Brompton Design District 2021
Design destination, now there’s a tantalising thought.
It’s not one that’s been at the fore of our minds over the past 18 months or so, but thankfully, that’s about to change with the expanded return of the London Design Festival. Taking place across the city in actual physical, real time locations, from 18-26th September, the show will include some familiar but much missed destinations. At the epicentre of the event is the Victoria & Albert Museum, which will once again house large scale and cutting edge installations, and just around the corner is a LDF stalwart and absolute must-see; the Brompton Design District.
The District was set-up in 2007 to help revitalise the heritage of the area as a place where people come together to share, enjoy and learn about design in its broadest sense, including culture, fashion and food within the remit. And as ever, the District itself will be made up of series of spaces and showrooms in which innovative temporary exhibitions and events will take place. Coordinating such a breadth of creative input into a coherent and enjoyable package takes some doing, but the District has had strong curatorial leadership since its inception. That responsibility is bestowed upon experienced curator Jane Withers, whose passionate belief in the power of design to instigate positive change has led to some phenomenal presentations down the years. With a particular focus on environmental issues within her own practice, the influence of Jane Withers Studio upon the show has steadily become more and more apparent too; cementing it’s reputation as a focal point of sustainable design within the entire festival.
I caught up with Jane to find out more about her exciting plans for this years event and what to look out for around South Kensington in September.
JB: From Here Onwards, the theme of this years BDD sounds sensitively positive; acknowledging the tough and unusual times we’ve experienced but gently optimistic for what is to come. Can you tell me a little more about how you came up with it?
JW: We’re living through a period of seismic change and an extraordinary opportunity to challenge entrenched attitudes and think differently. As we face up to the Post-Normal, it’s time to hear from emerging designers, creators and unorthodox thinkers who could be shaping our lives ‘From Here Onwards’.
JB: It sounds really fascinating, so what can we expect when visiting in September?
JW: Centre-stage is an exhibition titled New Contracts by MA Design Products students from the Royal College of Art. Here, graduates who have spent the majority of their studies away from the physical university will present their work in real life for the first time. Through their graduation projects, they examine their role as designers, challenging the return to ‘business as usual’ and exploring what the future could look like.
JB: I’m so pleased to hear that graduates will once again have a public platform to showcase their work and that the District is still committed to doing so. Will there be any other familiar elements to the showing?
JW: SEEDS Gallery will return and showcase a positive response to the theme with an installation entitled Joy, which posits that Joy is a critical tactic in this rather dark era and includes works that incorporate the power of colour, the unexpected, the unconventional geometric, the inclusive, the playful and poetic messages of happiness.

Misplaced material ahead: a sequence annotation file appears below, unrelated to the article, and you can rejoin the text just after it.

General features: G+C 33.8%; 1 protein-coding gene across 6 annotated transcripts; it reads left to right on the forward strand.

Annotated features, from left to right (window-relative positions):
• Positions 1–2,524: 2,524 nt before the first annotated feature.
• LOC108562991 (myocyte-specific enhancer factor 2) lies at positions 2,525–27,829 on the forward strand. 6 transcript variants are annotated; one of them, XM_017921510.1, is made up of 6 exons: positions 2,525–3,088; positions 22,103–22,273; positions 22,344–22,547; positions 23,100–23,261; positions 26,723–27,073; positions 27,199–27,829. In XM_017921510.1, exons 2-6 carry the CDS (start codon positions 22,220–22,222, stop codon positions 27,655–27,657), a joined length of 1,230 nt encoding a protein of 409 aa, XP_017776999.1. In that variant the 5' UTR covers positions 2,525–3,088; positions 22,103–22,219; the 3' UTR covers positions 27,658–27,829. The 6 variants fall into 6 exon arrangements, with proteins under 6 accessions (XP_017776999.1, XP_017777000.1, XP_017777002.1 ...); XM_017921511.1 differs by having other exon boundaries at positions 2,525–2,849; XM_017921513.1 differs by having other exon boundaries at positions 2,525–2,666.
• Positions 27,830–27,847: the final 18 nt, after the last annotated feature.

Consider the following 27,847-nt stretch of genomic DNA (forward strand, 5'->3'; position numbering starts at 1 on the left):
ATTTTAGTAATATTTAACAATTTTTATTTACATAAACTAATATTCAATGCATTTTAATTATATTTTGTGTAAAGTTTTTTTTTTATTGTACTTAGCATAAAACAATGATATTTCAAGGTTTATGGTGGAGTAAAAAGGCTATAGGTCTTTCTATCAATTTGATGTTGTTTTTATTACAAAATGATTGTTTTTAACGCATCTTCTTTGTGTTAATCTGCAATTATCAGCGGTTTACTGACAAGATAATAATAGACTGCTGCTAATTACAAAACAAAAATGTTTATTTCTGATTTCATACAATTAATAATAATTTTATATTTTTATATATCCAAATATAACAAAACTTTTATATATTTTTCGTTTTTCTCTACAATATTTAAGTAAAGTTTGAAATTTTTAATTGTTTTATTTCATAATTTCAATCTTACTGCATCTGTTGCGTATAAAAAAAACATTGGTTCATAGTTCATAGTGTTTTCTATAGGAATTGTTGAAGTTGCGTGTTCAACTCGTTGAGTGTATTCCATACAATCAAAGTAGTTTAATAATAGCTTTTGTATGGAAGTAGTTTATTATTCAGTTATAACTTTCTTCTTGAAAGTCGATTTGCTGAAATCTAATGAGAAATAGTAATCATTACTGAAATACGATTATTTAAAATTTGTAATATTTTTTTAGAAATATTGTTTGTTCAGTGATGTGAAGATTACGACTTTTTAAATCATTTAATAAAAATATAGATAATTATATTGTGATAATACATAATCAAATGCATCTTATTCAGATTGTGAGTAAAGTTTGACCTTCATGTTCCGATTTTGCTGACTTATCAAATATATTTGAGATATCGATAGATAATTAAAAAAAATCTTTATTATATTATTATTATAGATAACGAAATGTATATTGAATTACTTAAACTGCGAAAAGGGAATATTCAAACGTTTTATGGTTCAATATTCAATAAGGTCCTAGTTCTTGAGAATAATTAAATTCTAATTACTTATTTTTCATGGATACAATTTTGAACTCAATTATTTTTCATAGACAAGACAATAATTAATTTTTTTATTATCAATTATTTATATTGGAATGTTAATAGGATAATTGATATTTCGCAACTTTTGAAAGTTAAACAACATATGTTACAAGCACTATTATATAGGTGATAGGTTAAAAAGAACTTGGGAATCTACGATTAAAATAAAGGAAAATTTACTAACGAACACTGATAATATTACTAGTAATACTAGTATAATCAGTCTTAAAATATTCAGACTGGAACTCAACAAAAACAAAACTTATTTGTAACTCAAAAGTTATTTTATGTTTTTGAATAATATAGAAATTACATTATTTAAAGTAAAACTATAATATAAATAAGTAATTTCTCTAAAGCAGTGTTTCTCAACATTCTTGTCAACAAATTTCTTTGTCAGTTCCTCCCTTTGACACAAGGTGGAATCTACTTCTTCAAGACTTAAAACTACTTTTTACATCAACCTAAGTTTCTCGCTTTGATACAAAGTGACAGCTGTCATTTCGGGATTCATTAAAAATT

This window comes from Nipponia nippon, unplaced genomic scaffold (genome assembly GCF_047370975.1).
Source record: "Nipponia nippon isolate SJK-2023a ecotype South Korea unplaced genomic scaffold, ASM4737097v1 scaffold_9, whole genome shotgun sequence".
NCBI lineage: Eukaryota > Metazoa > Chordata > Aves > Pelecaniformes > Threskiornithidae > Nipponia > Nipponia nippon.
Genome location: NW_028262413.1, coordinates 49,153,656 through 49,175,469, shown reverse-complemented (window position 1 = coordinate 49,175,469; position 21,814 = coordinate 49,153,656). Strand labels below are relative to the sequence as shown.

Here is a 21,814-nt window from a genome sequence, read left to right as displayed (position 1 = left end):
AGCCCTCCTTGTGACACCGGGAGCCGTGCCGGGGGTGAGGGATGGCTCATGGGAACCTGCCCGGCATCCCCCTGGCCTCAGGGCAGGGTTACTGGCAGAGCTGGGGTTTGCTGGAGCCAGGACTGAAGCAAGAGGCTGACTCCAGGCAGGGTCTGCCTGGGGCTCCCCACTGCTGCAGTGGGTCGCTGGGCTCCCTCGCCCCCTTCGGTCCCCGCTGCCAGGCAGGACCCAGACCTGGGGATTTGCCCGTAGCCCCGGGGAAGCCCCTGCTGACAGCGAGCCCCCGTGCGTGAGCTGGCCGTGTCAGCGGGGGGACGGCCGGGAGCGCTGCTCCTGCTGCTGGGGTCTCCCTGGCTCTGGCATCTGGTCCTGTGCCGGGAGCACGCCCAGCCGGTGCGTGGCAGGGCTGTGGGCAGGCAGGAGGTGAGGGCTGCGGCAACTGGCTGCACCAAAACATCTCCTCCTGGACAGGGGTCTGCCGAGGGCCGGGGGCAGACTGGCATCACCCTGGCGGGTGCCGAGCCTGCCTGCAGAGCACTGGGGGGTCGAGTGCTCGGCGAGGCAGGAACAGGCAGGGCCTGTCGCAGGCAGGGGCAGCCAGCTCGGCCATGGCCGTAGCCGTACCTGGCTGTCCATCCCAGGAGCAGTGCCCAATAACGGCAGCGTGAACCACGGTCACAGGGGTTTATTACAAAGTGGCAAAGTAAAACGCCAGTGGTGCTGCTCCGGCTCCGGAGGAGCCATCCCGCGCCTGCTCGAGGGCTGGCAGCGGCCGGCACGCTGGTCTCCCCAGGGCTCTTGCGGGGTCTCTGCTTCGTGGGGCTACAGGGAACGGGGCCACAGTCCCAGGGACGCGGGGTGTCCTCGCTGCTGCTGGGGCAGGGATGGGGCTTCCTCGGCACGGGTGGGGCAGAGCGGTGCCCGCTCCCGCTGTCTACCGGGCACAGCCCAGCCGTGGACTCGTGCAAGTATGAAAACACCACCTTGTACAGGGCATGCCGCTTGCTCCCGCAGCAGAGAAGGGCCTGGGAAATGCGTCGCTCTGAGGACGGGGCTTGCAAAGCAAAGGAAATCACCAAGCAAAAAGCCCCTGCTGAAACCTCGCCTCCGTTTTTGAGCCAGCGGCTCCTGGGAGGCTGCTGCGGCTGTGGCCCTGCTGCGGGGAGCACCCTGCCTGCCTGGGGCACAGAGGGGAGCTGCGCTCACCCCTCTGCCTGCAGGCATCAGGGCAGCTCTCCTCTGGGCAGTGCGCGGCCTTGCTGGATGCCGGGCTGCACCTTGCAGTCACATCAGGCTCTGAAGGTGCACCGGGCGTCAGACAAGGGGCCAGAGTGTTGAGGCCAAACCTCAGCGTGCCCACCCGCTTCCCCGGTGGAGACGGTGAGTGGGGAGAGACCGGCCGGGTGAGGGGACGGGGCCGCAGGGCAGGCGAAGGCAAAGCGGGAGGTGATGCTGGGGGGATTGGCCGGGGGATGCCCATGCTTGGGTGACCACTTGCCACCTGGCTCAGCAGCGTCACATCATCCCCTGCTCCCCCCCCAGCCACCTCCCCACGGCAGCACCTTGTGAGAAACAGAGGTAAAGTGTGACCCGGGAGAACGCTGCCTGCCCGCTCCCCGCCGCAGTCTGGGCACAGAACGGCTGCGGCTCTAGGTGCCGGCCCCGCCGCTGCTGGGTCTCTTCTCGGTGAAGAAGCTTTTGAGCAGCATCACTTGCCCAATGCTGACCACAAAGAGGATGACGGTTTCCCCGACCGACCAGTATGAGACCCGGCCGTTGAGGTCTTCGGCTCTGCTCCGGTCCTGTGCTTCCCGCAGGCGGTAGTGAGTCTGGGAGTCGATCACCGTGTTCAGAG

Alongside the forward-thinking curated programme, a major catalyst behind the success of Brompton is the network of iconic, international design stores that make the district their home; and numerous brands will be taking part.
Italian brands Cassina and Molteni & C. pay homage to two generations of the Scarpa family. Cassina will reissue Soriana by Afra & Tobia Scarpa with a contemporary material palette. While Molteni & C’s new collection is a tribute to two great protagonists of Italian architecture; Carlo Scarpa and Ignazio Gardella, alongside additions of the heritage collection by Gio Ponti.
Elsewhere, the iconic Conran Shop has commissioned French artist Damian Poulain to create The Magical Value of Shapes, a playful graphic backdrop to the store’s exclusive new collections. High-end interiors emporia Oka, Meridiani and Poltrona Frau will open their doors, presenting new collections and unveiling intriguing installations alongside our experimental design and digital programmes.
JB: And what about new collaborations and exhibitions spaces; can you offer us a sneak peak of some of the latest elements that we can expect to see?
JW: We’re excited to announce that Brompton exhibits will also be hosted in the district’s new gallery hub, Cromwell Place. Here Dzek will present Verdigris Landscapes for the Post-Normal Domestic; a new collection of tiled furniture modules by Formafantasma using ExCinere, their volcanic ash glazed tile system.
JB: Given your previous work, I also expect that there will be a specific focus on sustainability within the District?
JW: Yes, in fact, I think it is woven through all the exhibits but one notable presentation will come from Design Exhibition Scotland, who will present a material-led exhibit with four projects that rethink material applications with circularity and sustainability as their driving force. These sustainable material research projects will include mycelium tree protectors, furniture made from whisky distillation waste, and bricks made from construction waste.
For more information about the Brompton Design District visit the website http://www.bromptondesigndistrict.com